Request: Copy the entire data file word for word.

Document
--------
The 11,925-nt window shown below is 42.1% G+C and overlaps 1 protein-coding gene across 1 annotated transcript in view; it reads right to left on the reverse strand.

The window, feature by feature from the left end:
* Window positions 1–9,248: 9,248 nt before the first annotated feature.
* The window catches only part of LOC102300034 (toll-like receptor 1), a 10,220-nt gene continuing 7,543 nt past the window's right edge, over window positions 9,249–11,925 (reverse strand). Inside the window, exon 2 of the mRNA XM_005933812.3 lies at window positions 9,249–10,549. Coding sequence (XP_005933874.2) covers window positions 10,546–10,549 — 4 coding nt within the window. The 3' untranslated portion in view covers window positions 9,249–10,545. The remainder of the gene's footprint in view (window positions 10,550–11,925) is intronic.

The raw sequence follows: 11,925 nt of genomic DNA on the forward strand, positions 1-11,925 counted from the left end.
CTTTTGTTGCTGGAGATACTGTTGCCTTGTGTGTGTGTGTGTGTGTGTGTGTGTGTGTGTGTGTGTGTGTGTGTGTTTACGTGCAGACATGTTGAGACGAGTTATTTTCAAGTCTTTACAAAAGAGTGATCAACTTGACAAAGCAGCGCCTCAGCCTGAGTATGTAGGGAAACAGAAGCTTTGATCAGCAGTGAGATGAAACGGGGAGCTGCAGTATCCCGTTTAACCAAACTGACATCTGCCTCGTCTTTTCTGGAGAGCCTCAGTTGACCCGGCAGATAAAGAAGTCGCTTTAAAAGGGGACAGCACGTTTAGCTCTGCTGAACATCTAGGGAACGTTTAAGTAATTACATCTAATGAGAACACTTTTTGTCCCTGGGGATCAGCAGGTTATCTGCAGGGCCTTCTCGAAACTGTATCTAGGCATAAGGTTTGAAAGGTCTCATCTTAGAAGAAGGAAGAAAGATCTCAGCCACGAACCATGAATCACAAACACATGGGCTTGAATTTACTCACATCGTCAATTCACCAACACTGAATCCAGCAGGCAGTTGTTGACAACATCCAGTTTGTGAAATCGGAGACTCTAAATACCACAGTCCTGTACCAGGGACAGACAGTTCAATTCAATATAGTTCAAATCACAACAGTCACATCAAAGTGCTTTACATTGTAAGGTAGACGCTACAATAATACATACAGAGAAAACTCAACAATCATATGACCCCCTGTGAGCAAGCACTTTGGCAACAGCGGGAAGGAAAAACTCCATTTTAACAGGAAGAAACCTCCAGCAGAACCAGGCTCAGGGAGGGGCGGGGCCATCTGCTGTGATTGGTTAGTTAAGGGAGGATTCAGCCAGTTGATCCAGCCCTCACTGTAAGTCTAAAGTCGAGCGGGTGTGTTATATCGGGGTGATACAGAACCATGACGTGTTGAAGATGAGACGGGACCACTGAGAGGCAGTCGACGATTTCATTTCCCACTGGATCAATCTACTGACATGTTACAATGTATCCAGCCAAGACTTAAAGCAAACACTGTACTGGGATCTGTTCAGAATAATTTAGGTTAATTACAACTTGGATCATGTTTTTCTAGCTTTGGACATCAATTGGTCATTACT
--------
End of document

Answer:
The 11,925-nt window shown below is 42.1% G+C and overlaps 1 protein-coding gene across 1 annotated transcript in view; it reads right to left on the reverse strand.

The window, feature by feature from the left end:
* Window positions 1–9,248: 9,248 nt before the first annotated feature.
* The window catches only part of LOC102300034 (toll-like receptor 1), a 10,220-nt gene continuing 7,543 nt past the window's right edge, over window positions 9,249–11,925 (reverse strand). Inside the window, exon 2 of the mRNA XM_005933812.3 lies at window positions 9,249–10,549. Coding sequence (XP_005933874.2) covers window positions 10,546–10,549 — 4 coding nt within the window. The 3' untranslated portion in view covers window positions 9,249–10,545. The remainder of the gene's footprint in view (window positions 10,550–11,925) is intronic.

The raw sequence follows: 11,925 nt of genomic DNA on the forward strand, positions 1-11,925 counted from the left end.
CTTTTGTTGCTGGAGATACTGTTGCCTTGTGTGTGTGTGTGTGTGTGTGTGTGTGTGTGTGTGTGTGTGTGTGTGTTTACGTGCAGACATGTTGAGACGAGTTATTTTCAAGTCTTTACAAAAGAGTGATCAACTTGACAAAGCAGCGCCTCAGCCTGAGTATGTAGGGAAACAGAAGCTTTGATCAGCAGTGAGATGAAACGGGGAGCTGCAGTATCCCGTTTAACCAAACTGACATCTGCCTCGTCTTTTCTGGAGAGCCTCAGTTGACCCGGCAGATAAAGAAGTCGCTTTAAAAGGGGACAGCACGTTTAGCTCTGCTGAACATCTAGGGAACGTTTAAGTAATTACATCTAATGAGAACACTTTTTGTCCCTGGGGATCAGCAGGTTATCTGCAGGGCCTTCTCGAAACTGTATCTAGGCATAAGGTTTGAAAGGTCTCATCTTAGAAGAAGGAAGAAAGATCTCAGCCACGAACCATGAATCACAAACACATGGGCTTGAATTTACTCACATCGTCAATTCACCAACACTGAATCCAGCAGGCAGTTGTTGACAACATCCAGTTTGTGAAATCGGAGACTCTAAATACCACAGTCCTGTACCAGGGACAGACAGTTCAATTCAATATAGTTCAAATCACAACAGTCACATCAAAGTGCTTTACATTGTAAGGTAGACGCTACAATAATACATACAGAGAAAACTCAACAATCATATGACCCCCTGTGAGCAAGCACTTTGGCAACAGCGGGAAGGAAAAACTCCATTTTAACAGGAAGAAACCTCCAGCAGAACCAGGCTCAGGGAGGGGCGGGGCCATCTGCTGTGATTGGTTAGTTAAGGGAGGATTCAGCCAGTTGATCCAGCCCTCACTGTAAGTCTAAAGTCGAGCGGGTGTGTTATATCGGGGTGATACAGAACCATGACGTGTTGAAGATGAGACGGGACCACTGAGAGGCAGTCGACGATTTCATTTCCCACTGGATCAATCTACTGACATGTTACAATGTATCCAGCCAAGACTTAAAGCAAACACTGTACTGGGATCTGTTCAGAATAATTTAGGTTAATTACAACTTGGATCATGTTTTTCTAGCTTTGGACATCAATTGGTCATTACT